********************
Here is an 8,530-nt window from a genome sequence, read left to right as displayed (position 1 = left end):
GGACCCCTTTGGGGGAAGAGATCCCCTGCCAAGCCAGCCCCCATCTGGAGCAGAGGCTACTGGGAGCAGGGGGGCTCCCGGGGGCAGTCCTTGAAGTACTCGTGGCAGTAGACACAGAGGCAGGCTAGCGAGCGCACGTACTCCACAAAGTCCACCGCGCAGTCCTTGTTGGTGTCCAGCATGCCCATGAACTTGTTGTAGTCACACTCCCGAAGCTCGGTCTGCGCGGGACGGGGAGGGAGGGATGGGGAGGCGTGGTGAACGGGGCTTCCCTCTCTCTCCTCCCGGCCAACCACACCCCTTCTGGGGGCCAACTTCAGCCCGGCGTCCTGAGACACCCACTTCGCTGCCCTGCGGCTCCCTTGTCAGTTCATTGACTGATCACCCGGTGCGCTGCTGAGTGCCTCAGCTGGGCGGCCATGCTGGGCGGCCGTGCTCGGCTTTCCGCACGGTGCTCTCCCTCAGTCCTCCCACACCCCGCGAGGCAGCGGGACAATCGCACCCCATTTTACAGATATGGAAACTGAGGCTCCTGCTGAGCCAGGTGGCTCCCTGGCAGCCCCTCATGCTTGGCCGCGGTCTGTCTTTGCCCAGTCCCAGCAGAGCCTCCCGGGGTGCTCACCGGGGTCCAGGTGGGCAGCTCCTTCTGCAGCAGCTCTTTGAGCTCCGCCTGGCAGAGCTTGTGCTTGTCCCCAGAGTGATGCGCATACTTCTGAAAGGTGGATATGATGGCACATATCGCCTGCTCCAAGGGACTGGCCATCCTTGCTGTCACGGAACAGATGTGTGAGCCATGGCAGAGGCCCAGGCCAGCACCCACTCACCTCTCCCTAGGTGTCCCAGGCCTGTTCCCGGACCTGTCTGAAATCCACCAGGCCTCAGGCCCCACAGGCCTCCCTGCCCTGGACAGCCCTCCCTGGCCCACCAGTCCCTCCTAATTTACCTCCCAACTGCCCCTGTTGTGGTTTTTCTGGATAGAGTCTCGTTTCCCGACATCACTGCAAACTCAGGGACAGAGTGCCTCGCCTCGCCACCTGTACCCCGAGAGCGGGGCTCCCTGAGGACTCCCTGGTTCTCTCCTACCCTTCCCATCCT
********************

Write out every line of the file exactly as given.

Here is an 8,530-nt window from a genome sequence, read left to right as displayed (position 1 = left end):
GGACCCCTTTGGGGGAAGAGATCCCCTGCCAAGCCAGCCCCCATCTGGAGCAGAGGCTACTGGGAGCAGGGGGGCTCCCGGGGGCAGTCCTTGAAGTACTCGTGGCAGTAGACACAGAGGCAGGCTAGCGAGCGCACGTACTCCACAAAGTCCACCGCGCAGTCCTTGTTGGTGTCCAGCATGCCCATGAACTTGTTGTAGTCACACTCCCGAAGCTCGGTCTGCGCGGGACGGGGAGGGAGGGATGGGGAGGCGTGGTGAACGGGGCTTCCCTCTCTCTCCTCCCGGCCAACCACACCCCTTCTGGGGGCCAACTTCAGCCCGGCGTCCTGAGACACCCACTTCGCTGCCCTGCGGCTCCCTTGTCAGTTCATTGACTGATCACCCGGTGCGCTGCTGAGTGCCTCAGCTGGGCGGCCATGCTGGGCGGCCGTGCTCGGCTTTCCGCACGGTGCTCTCCCTCAGTCCTCCCACACCCCGCGAGGCAGCGGGACAATCGCACCCCATTTTACAGATATGGAAACTGAGGCTCCTGCTGAGCCAGGTGGCTCCCTGGCAGCCCCTCATGCTTGGCCGCGGTCTGTCTTTGCCCAGTCCCAGCAGAGCCTCCCGGGGTGCTCACCGGGGTCCAGGTGGGCAGCTCCTTCTGCAGCAGCTCTTTGAGCTCCGCCTGGCAGAGCTTGTGCTTGTCCCCAGAGTGATGCGCATACTTCTGAAAGGTGGATATGATGGCACATATCGCCTGCTCCAAGGGACTGGCCATCCTTGCTGTCACGGAACAGATGTGTGAGCCATGGCAGAGGCCCAGGCCAGCACCCACTCACCTCTCCCTAGGTGTCCCAGGCCTGTTCCCGGACCTGTCTGAAATCCACCAGGCCTCAGGCCCCACAGGCCTCCCTGCCCTGGACAGCCCTCCCTGGCCCACCAGTCCCTCCTAATTTACCTCCCAACTGCCCCTGTTGTGGTTTTTCTGGATAGAGTCTCGTTTCCCGACATCACTGCAAACTCAGGGACAGAGTGCCTCGCCTCGCCACCTGTACCCCGAGAGCGGGGCTCCCTGAGGACTCCCTGGTTCTCTCCTACCCTTCCCATCCT